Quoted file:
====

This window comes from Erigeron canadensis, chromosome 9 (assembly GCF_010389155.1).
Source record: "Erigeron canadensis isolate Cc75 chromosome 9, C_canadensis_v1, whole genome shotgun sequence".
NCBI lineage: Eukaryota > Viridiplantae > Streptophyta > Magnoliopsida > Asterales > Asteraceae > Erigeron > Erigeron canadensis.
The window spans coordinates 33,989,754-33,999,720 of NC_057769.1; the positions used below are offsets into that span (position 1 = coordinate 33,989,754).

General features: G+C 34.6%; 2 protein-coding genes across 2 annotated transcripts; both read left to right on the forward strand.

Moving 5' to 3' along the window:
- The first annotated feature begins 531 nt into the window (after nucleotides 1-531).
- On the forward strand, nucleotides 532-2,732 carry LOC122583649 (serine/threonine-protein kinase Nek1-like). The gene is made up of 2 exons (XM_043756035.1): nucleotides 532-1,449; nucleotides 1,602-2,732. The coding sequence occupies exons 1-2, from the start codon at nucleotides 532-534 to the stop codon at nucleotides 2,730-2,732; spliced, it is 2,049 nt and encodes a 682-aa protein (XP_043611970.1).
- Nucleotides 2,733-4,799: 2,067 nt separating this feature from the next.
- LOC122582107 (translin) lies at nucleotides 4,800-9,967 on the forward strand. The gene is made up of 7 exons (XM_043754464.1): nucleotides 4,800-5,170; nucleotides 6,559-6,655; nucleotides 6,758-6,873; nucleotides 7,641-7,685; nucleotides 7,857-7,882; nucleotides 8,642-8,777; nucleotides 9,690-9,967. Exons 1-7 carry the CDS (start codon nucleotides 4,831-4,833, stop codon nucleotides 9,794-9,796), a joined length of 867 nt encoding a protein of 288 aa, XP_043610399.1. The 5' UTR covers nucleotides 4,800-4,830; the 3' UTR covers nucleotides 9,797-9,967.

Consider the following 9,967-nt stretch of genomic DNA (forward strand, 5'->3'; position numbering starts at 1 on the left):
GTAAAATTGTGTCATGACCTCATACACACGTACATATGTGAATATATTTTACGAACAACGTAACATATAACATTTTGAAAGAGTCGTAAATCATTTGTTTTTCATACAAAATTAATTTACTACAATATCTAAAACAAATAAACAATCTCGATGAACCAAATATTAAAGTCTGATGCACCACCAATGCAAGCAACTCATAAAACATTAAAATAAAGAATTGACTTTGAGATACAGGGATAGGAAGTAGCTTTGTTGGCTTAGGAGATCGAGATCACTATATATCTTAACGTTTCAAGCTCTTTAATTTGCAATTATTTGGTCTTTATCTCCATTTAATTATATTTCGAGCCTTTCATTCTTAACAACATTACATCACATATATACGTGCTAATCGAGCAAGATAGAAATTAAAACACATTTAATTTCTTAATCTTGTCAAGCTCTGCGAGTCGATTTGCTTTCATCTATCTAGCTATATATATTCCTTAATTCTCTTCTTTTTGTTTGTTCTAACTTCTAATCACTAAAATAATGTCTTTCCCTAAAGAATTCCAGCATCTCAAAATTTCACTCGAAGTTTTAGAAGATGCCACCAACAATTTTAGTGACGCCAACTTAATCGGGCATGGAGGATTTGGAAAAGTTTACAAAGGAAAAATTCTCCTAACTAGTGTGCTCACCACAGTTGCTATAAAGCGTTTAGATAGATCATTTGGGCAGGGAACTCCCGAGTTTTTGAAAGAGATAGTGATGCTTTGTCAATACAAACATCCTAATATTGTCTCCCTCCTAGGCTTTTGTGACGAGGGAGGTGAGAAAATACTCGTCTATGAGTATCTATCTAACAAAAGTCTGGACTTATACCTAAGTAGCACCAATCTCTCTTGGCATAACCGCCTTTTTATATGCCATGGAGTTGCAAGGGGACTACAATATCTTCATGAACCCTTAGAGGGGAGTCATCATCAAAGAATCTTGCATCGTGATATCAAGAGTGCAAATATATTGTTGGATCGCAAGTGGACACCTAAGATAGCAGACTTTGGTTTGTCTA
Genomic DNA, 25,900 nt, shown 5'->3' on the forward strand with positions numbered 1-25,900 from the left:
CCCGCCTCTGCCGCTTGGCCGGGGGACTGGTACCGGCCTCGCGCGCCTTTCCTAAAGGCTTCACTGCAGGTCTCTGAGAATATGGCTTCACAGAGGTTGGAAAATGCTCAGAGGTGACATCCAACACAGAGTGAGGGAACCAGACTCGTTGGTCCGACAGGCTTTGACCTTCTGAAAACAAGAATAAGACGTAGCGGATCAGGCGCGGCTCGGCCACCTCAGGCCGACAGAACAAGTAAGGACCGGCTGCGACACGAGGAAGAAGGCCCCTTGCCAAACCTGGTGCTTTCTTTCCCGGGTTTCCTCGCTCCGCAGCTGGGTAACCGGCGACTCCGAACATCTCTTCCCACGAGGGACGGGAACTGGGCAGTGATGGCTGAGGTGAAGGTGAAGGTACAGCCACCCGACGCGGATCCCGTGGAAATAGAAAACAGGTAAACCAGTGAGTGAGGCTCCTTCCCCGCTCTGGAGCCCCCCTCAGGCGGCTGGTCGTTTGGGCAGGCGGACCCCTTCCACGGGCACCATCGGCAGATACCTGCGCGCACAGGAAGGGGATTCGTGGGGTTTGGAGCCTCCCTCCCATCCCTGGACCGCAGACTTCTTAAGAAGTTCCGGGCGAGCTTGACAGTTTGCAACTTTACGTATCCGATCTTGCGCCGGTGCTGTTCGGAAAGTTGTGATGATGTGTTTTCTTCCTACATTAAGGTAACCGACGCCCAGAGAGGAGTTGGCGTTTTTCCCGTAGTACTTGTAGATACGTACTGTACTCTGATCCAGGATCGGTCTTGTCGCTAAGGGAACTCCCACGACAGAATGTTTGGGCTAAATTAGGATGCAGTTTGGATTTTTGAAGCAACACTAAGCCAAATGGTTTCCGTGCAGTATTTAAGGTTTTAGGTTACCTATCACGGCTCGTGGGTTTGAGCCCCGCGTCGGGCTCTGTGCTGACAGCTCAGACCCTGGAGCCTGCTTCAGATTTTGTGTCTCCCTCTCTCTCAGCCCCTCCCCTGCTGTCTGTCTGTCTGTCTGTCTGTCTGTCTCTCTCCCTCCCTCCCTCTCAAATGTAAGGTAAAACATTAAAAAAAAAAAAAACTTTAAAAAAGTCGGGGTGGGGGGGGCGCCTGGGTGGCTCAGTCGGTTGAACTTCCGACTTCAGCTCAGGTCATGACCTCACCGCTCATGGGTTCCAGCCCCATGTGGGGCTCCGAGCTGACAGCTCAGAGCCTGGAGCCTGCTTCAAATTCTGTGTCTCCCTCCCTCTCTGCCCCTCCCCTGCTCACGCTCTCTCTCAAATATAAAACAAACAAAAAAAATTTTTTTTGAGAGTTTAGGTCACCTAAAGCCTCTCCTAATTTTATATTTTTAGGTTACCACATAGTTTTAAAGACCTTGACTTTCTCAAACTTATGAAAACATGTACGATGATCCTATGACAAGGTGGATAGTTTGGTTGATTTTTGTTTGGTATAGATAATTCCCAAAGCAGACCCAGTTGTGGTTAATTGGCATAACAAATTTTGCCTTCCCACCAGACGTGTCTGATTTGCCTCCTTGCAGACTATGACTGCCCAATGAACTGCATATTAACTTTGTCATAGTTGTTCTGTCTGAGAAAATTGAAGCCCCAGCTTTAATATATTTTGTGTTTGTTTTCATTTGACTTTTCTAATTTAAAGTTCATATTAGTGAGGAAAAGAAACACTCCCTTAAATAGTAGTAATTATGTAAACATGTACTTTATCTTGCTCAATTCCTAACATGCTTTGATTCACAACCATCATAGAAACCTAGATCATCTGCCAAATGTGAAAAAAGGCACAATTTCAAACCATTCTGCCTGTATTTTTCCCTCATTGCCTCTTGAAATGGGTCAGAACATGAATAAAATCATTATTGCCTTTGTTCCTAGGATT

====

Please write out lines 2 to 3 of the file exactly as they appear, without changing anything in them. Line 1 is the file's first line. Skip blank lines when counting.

Source record: "Erigeron canadensis isolate Cc75 chromosome 9, C_canadensis_v1, whole genome shotgun sequence".
NCBI lineage: Eukaryota > Viridiplantae > Streptophyta > Magnoliopsida > Asterales > Asteraceae > Erigeron > Erigeron canadensis.